Expanded from the magazine piece for Billboard.com.
After leaving the Smiths in 1987, guitarist Johnny Marr spent the next decade-plus drifting from a host of intriguing, but largely under-the-radar projects. He provided a jolt of fresh creative energy to the The and Pet Shop Boys. He wrote songs for Billy Bragg, Beth Orton, and Kirsty MacColl. He played on albums by Oasis, Beck, the Talking Heads, and the Pretenders. And, in tandem with New Order vocalist Bernard Sumner, he crafted three studio sets under the moniker Electronic.
But on "Boomslang" (due Feb. 4 on ArtistDirect's iMusic imprint), Marr is finally stepping out front and center as the leader of the band the Healers, which also features drummer Zak Starkey (the Who) and bassist Alonza Bevan (ex-Kula Shaker). For the first time in his career, Marr is also serving as a lead singer and primary lyricist.
The artist, now 39, admits that he accumulated "tons and tons of stuff" since the demise of the now-legendary Smiths. But he never felt comfortable with the idea of leading his own project or even releasing a one-off solo album until Starkey and Bevan came into the picture.
"I wasn't interested in being in a group and going through all that stuff unless I had something seriously in common with the people," Marr says. But even after the chemistry within the Healers was well established, Marr wrestled with how to "write a rock album that sounds modern and doesn't have any cliches in it. I wanted to climb that mountain."
"I never tried to do anything like a solo album because I know you have to do it full tilt, especially if it's a band," he continues. "One thing I did know was that if I was ever going to my own record, the first record wouldn't be some obscure, instrumental late night thing, because that to me would have been somewhat of a cop out. People know I can write songs that are wide awake.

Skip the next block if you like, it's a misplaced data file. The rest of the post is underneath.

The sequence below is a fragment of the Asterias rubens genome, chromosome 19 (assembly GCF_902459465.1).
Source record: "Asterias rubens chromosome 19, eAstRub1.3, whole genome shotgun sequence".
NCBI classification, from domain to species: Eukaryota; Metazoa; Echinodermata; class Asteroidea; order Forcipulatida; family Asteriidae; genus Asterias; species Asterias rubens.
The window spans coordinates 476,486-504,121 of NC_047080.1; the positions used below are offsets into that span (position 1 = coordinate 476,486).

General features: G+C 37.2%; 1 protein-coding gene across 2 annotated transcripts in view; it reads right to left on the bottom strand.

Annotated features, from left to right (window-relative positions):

"To have hidden behind some sort of art project would have been short-changing people and myself as well, although I definitely see room for that in the future. Not for short-changing people," Marr chuckles, "but room for going down slightly more esoteric and artistic roads."
While "Boomslang" does not re-invent the wheel, such head-nodding cuts as "The Last Ride," "Bangin' On," and "Caught Up" display Marr's signature chiming fretwork and inventive melodic twists and validate the notion that he is the godfather of modern British rock. The artist, who self-produced the set, also proves himself more than a capable vocalist on stellar cuts like "Down on the Corner."
Though he wound up as the singer, Marr initially was unsure if he was the right man for the job. "I didn't want to work with another known singer," he offers, "just because I had done it and now was the time to do something different."
So, Marr sang a rough guide vocal for five tunes as a precursor to auditioning a couple of vocalists. He liked the sound of some of the candidates, but Starkey and Bevan had other ideas. "After a secret summit behind my back, they came back and told me they thought that I should sing," Marr recalls with a laugh. "I trusted them; they had no reason to suggest I do it for any other reason than it sounded good to them."
Once the decision was made, Marr eased into the role of lead vocalist. "I've sung loads of backing vocals quite extensively, with Pet Shop Boys, the The, and the Pretenders. But I'd never done a lead vocal on a record. It's not that difficult. I don't know what singers make such a God-damned fuss about!"